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WISDOM WITHIN - April 2016 - Kansas City

How to Strengthen Your Self-Worth

By Suzette Scholtes


“I want Suzette in my life boat,” the guest teacher told our group of yogis. I was flattered! I asked her later why she said that.


“Well,” she said. “You are a teacher who looks for the greater good of all involved. From how I see you interact, you are not self-centered or self-absorbed. And you are organized.”


How kind of her to say that and how careful I am to remain humble in hearing those words.


Some confuse self-love and self-esteem with self-worth. However, self-worth starts out by enjoying who you are and having something you can take pride in. I think of a couple of students who worked hard to lose weight and keep it off. That served as a big boost to their self-worth.


We will all have days when we feel confident and happy and other days when we feel something is missing. There is a lot of ambiguity in the air this year and most of us are not comfortable with the unknown. Yet, if we are able to feel comfortable in the “not knowing,” it will give us peace and boost our confidence.


There are steps we may all take to add momentum to our self-worth.

  1. Believe in yourself. When we question ourselves too much or take to heart what others may say or advise, we begin to doubt, and that is hurtful to our esteem. Support yourself with your choices and decisions even if some of those choices turn out to be wrong.

  2. There is no mountain you must climb. Finding your true self is not arduous, there is no risk. Take steps forward and note when you are enjoying yourself.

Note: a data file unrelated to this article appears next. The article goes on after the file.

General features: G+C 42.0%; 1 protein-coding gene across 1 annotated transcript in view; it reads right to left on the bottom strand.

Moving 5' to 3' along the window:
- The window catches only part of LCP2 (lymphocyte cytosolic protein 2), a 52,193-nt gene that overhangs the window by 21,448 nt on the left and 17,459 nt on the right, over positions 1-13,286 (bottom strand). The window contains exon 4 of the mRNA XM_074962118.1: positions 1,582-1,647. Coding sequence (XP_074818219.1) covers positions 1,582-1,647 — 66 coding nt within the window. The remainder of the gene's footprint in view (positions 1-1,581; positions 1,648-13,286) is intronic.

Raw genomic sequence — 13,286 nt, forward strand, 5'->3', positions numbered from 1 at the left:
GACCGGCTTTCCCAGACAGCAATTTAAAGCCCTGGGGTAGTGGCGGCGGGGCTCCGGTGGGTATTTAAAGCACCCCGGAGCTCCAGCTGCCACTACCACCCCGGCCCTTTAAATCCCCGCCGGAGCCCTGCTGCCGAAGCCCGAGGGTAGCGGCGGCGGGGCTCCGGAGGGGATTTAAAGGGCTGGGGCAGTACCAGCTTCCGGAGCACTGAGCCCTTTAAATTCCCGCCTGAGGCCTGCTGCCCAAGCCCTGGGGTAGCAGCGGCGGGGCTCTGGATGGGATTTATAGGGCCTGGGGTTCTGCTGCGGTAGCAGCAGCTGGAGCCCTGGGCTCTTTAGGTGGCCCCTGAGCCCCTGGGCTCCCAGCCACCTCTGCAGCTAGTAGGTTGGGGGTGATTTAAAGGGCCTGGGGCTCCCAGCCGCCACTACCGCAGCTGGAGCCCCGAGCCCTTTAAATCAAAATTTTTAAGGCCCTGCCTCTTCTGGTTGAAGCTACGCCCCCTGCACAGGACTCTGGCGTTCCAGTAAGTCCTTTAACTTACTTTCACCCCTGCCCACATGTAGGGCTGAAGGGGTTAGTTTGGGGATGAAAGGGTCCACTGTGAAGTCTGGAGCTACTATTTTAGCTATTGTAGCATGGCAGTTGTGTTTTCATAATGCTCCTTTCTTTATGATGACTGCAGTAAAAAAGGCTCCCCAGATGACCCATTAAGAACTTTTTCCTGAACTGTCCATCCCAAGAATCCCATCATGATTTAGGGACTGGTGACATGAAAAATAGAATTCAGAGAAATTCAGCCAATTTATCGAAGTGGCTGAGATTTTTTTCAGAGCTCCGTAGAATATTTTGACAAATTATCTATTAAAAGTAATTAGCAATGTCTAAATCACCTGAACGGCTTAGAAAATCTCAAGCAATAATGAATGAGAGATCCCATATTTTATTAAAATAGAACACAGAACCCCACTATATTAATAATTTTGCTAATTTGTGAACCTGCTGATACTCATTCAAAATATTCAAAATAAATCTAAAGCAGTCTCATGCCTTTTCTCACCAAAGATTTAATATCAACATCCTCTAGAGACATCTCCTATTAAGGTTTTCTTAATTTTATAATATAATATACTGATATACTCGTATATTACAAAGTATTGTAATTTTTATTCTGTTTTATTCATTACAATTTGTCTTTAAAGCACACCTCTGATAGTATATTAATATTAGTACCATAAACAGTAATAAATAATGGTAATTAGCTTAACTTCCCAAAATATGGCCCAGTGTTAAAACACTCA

3. Join a group you believe in. Whether a religious group or a charity, the primary benefit is for you to meet others of like-mindedness and whose company you may enjoy.

  4. Find a confidante or mentor. Sometimes it may be a spouse or loved one, but the person should be mature and have a strong sense of self. It will lift you to feel a bond with someone you hold in high regard.

  5. Find at least one activity every day you can enjoy alone and savor. It could be reading, a hobby, watching a favorite movie — anything that lifts your heart and spirit.

  6. Give to others. Whether you watch someone’s house while they are away or you volunteer, this helps you feel good about yourself.

  7. Seek kindness and understanding. When in a tough, place you are not looking for someone to “fix” you. It is the chance to share and talk and find warmth to fill the void you may be feeling.



Last, what is essential and I find the most difficult, let go of the past. Just as we must forgive ourselves for our mistakes and take ourselves off the hook as many times as needed, little benefit comes from staying stuck in the past. With courage, we may move beyond the pain and hurt and regret and connect with our spirit and soul as to who we are in this moment.


If ever in a life boat, your gang will work the waters ahead, not re-live the journeys of the past. Someone will know where life jackets and oars are kept. May we each catch the wind and make the life boat a great sailing vessel.

Evolving Magazine

Kansas City

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Suzette Scholtes’ non-fiction writing won the prestigious “Writers Digest” award. Her passions are writing and yoga and she feels one needs a sense of humor for both. She founded The Yoga School of Therapeutics where she manages one of the regions prestige teacher training programs. 10400 W. 103rd Street,

Overland Park. 




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